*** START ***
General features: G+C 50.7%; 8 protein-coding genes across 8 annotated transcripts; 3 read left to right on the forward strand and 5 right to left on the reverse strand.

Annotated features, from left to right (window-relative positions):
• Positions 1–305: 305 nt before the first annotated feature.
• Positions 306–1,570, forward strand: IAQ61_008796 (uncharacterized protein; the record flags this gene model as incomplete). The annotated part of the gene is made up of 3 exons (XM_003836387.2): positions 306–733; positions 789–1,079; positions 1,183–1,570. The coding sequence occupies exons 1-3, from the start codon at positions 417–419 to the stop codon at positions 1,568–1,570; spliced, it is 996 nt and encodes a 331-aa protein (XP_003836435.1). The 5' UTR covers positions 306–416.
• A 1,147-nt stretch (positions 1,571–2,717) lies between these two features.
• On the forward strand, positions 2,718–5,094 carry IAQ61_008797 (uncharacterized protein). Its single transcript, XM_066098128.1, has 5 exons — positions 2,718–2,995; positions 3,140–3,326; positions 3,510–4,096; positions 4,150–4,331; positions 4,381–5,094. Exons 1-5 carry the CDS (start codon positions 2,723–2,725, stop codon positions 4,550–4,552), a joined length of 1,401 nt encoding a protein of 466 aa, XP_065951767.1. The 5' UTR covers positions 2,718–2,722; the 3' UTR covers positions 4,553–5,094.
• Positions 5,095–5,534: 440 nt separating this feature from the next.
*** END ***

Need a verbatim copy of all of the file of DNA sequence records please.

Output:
General features: G+C 50.7%; 8 protein-coding genes across 8 annotated transcripts; 3 read left to right on the forward strand and 5 right to left on the reverse strand.

Annotated features, from left to right (window-relative positions):
• Positions 1–305: 305 nt before the first annotated feature.
• Positions 306–1,570, forward strand: IAQ61_008796 (uncharacterized protein; the record flags this gene model as incomplete). The annotated part of the gene is made up of 3 exons (XM_003836387.2): positions 306–733; positions 789–1,079; positions 1,183–1,570. The coding sequence occupies exons 1-3, from the start codon at positions 417–419 to the stop codon at positions 1,568–1,570; spliced, it is 996 nt and encodes a 331-aa protein (XP_003836435.1). The 5' UTR covers positions 306–416.
• A 1,147-nt stretch (positions 1,571–2,717) lies between these two features.
• On the forward strand, positions 2,718–5,094 carry IAQ61_008797 (uncharacterized protein). Its single transcript, XM_066098128.1, has 5 exons — positions 2,718–2,995; positions 3,140–3,326; positions 3,510–4,096; positions 4,150–4,331; positions 4,381–5,094. Exons 1-5 carry the CDS (start codon positions 2,723–2,725, stop codon positions 4,550–4,552), a joined length of 1,401 nt encoding a protein of 466 aa, XP_065951767.1. The 5' UTR covers positions 2,718–2,722; the 3' UTR covers positions 4,553–5,094.
• Positions 5,095–5,534: 440 nt separating this feature from the next.